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Wednesday 29 June 2005 (23 Jumada al-Ula 1426) 

Viagra Sells Briskly in Kingdom Despite Reports of Health Risks 
M. Ghazanfar Ali Khan, Arab News -


RIYADH, 29 June 2005 - Saudi Arabia is the Middle East's largest consumer of 
Viagra despite contradictory media reports about its adverse impact on the 
human eye. Mohamed Khalifa, Pfizer's product manager for the Middle East, said 
here Monday that the pharmaceutical company had sold Viagra pills worth SR71 
million in Saudi Arabia during the 12 months ending February 2005. "It seems 
more Saudis are taking Viagra than any other men in the Middle East," said 
Khalifa, adding that Viagra was the second top selling drug in Saudi Arabia and 
the eighth in the UAE. 

Khalifa said that according to experts, increased recreational use of Viagra 
was safe and effective for men of all ages, provided patients consult with 
their doctors first to determine if the drug was safe for them in the light of 
their own individual medical history.

The total market of erectile dysfunction (ED) medicine in Saudi Arabia is worth 
SR191 million per year. 

More than 50 percent men over 45 years of age in the Kingdom are suffering from 
sexual dysfunction. According to a report, the ED has been commonly diagnosed 
among Saudis that affects at least one in 10 of the adult male population. The 
report has further revealed that more than 10 percent of Arab men are suffering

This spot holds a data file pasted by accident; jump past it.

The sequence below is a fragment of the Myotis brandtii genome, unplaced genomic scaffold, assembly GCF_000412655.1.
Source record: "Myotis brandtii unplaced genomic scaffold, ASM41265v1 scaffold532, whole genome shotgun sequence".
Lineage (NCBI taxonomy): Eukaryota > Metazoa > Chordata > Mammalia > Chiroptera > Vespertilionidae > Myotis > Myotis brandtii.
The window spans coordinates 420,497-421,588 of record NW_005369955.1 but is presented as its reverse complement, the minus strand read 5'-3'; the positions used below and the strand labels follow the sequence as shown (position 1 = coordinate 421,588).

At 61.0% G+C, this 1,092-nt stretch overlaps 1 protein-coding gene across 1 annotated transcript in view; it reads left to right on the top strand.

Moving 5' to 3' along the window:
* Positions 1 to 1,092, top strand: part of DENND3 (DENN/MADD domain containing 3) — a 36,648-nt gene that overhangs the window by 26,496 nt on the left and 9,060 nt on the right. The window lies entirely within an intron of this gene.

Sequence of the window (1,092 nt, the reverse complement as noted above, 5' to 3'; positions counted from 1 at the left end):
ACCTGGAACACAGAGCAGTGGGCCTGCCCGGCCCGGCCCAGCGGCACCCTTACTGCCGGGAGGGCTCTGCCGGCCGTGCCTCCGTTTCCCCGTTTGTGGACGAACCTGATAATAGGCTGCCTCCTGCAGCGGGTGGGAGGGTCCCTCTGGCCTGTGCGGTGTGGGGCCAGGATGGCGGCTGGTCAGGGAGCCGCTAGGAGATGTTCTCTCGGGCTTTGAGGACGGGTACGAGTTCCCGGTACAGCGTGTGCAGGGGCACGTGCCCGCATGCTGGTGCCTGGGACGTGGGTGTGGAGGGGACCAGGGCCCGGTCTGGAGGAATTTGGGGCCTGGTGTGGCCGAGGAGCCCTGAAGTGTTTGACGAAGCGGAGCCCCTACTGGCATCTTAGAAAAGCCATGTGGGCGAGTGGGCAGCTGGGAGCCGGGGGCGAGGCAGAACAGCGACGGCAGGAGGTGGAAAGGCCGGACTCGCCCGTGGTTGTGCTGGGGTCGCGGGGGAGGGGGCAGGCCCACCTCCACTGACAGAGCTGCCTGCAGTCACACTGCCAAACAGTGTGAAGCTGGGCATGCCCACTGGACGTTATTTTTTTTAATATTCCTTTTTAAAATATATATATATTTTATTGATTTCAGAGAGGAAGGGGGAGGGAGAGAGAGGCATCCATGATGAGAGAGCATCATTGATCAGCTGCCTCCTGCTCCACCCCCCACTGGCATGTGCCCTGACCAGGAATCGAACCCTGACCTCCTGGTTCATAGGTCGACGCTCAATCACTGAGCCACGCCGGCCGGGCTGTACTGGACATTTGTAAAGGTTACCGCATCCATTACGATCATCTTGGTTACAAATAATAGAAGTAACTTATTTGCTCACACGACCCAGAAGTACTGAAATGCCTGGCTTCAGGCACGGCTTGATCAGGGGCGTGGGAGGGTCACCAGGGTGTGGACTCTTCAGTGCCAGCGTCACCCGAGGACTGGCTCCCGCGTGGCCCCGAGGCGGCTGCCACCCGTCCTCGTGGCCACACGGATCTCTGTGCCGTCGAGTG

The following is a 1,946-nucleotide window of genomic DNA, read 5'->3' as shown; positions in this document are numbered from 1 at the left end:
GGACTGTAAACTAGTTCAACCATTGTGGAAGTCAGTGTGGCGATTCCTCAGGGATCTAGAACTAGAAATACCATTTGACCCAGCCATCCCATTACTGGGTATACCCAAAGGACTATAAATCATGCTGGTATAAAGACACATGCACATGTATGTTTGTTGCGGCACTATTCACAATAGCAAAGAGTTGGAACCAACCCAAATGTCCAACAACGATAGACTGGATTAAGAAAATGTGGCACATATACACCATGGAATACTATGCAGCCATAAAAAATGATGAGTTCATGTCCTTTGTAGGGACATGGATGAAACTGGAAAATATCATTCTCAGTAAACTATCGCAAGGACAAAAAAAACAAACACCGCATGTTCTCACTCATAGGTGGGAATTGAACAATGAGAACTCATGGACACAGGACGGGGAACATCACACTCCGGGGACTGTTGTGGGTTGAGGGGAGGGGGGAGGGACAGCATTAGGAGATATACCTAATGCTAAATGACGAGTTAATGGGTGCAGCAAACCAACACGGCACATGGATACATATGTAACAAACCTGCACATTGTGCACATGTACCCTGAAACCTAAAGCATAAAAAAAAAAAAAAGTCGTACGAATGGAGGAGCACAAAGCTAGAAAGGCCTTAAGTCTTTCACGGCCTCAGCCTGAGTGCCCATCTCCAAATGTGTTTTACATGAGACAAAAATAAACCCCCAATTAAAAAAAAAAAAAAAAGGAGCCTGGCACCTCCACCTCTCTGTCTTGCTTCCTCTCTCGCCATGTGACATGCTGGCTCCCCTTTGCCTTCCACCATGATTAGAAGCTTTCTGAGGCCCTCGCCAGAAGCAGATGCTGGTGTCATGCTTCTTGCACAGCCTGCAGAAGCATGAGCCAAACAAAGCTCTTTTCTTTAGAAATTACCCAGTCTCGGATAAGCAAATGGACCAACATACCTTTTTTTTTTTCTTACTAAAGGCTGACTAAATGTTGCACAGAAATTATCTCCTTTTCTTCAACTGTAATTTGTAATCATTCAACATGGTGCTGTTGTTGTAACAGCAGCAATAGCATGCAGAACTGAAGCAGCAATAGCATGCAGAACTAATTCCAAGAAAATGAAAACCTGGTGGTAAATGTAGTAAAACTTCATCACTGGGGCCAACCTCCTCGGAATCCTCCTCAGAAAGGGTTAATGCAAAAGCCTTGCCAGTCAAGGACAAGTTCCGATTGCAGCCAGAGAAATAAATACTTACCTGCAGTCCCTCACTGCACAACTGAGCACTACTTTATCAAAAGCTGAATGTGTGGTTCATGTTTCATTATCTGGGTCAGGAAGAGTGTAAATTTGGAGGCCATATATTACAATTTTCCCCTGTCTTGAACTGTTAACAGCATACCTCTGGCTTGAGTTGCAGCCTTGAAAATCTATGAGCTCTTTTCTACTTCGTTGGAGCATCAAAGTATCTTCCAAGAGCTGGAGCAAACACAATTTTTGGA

from sexual impotence, which is among the highest rates in the world.

On the sale of Viagra in other countries of the region, Khalifa said that the 
UAE was the second largest, followed by Kuwait, Lebanon and Egypt. "Since its 
launch in 1998, Viagra had remained on top for treatment of ED," said Khalifa. 
"Viagra commands 63 percent of the total ED market worldwide, despite presence 
of nine other competing drugs." 

The sale of all kinds of sexual dysfunction drugs in Saudi Arabia and the other 
five Gulf states is growing progressively.

Khalifa said that Viagra was not only leading to 'better sex' for couples in 
the region but had helped destigmatize the layman's view of ED. "When men of 
all ages and backgrounds feel comfortable approaching their wives and doctors 
about their ED without embarrassment or hesitation, then the world will truly 
realize the monumental impact the drug has had on men's sexual health."

The growth in the sale of such drugs is necessitated by the growth in the 
number of patients suffering from sexual problems including impotence and ED. 
The UN estimates that more than 322 million men will be suffering from ED by 
the year 2025. 

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